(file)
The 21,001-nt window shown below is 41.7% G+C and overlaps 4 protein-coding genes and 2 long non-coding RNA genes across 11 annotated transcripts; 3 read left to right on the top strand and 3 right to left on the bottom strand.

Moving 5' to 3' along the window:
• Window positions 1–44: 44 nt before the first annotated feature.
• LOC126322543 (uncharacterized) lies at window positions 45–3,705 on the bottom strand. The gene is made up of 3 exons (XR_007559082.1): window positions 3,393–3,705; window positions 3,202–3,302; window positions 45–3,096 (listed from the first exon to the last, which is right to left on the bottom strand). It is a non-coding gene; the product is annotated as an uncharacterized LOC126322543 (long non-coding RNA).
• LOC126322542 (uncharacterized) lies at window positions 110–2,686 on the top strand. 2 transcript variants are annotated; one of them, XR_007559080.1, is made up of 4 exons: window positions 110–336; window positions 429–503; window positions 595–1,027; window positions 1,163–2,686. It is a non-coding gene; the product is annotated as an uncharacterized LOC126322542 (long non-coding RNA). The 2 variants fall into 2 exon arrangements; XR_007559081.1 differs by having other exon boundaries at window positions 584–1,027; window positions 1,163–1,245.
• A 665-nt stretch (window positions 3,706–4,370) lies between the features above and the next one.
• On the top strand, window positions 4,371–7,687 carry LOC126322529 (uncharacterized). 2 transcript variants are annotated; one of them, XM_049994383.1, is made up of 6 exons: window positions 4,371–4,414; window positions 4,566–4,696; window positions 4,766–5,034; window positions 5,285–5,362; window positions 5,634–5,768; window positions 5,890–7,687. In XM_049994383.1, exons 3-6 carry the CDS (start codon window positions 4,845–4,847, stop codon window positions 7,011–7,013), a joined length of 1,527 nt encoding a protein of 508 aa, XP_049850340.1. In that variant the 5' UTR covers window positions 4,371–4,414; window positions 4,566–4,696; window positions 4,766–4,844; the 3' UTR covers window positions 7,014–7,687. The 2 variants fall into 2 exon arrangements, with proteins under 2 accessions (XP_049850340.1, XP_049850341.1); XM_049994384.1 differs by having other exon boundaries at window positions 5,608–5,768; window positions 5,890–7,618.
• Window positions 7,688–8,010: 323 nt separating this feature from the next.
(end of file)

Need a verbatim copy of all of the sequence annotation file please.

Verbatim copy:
The 21,001-nt window shown below is 41.7% G+C and overlaps 4 protein-coding genes and 2 long non-coding RNA genes across 11 annotated transcripts; 3 read left to right on the top strand and 3 right to left on the bottom strand.

Moving 5' to 3' along the window:
• Window positions 1–44: 44 nt before the first annotated feature.
• LOC126322543 (uncharacterized) lies at window positions 45–3,705 on the bottom strand. The gene is made up of 3 exons (XR_007559082.1): window positions 3,393–3,705; window positions 3,202–3,302; window positions 45–3,096 (listed from the first exon to the last, which is right to left on the bottom strand). It is a non-coding gene; the product is annotated as an uncharacterized LOC126322543 (long non-coding RNA).
• LOC126322542 (uncharacterized) lies at window positions 110–2,686 on the top strand. 2 transcript variants are annotated; one of them, XR_007559080.1, is made up of 4 exons: window positions 110–336; window positions 429–503; window positions 595–1,027; window positions 1,163–2,686. It is a non-coding gene; the product is annotated as an uncharacterized LOC126322542 (long non-coding RNA). The 2 variants fall into 2 exon arrangements; XR_007559081.1 differs by having other exon boundaries at window positions 584–1,027; window positions 1,163–1,245.
• A 665-nt stretch (window positions 3,706–4,370) lies between the features above and the next one.
• On the top strand, window positions 4,371–7,687 carry LOC126322529 (uncharacterized). 2 transcript variants are annotated; one of them, XM_049994383.1, is made up of 6 exons: window positions 4,371–4,414; window positions 4,566–4,696; window positions 4,766–5,034; window positions 5,285–5,362; window positions 5,634–5,768; window positions 5,890–7,687. In XM_049994383.1, exons 3-6 carry the CDS (start codon window positions 4,845–4,847, stop codon window positions 7,011–7,013), a joined length of 1,527 nt encoding a protein of 508 aa, XP_049850340.1. In that variant the 5' UTR covers window positions 4,371–4,414; window positions 4,566–4,696; window positions 4,766–4,844; the 3' UTR covers window positions 7,014–7,687. The 2 variants fall into 2 exon arrangements, with proteins under 2 accessions (XP_049850340.1, XP_049850341.1); XM_049994384.1 differs by having other exon boundaries at window positions 5,608–5,768; window positions 5,890–7,618.
• Window positions 7,688–8,010: 323 nt separating this feature from the next.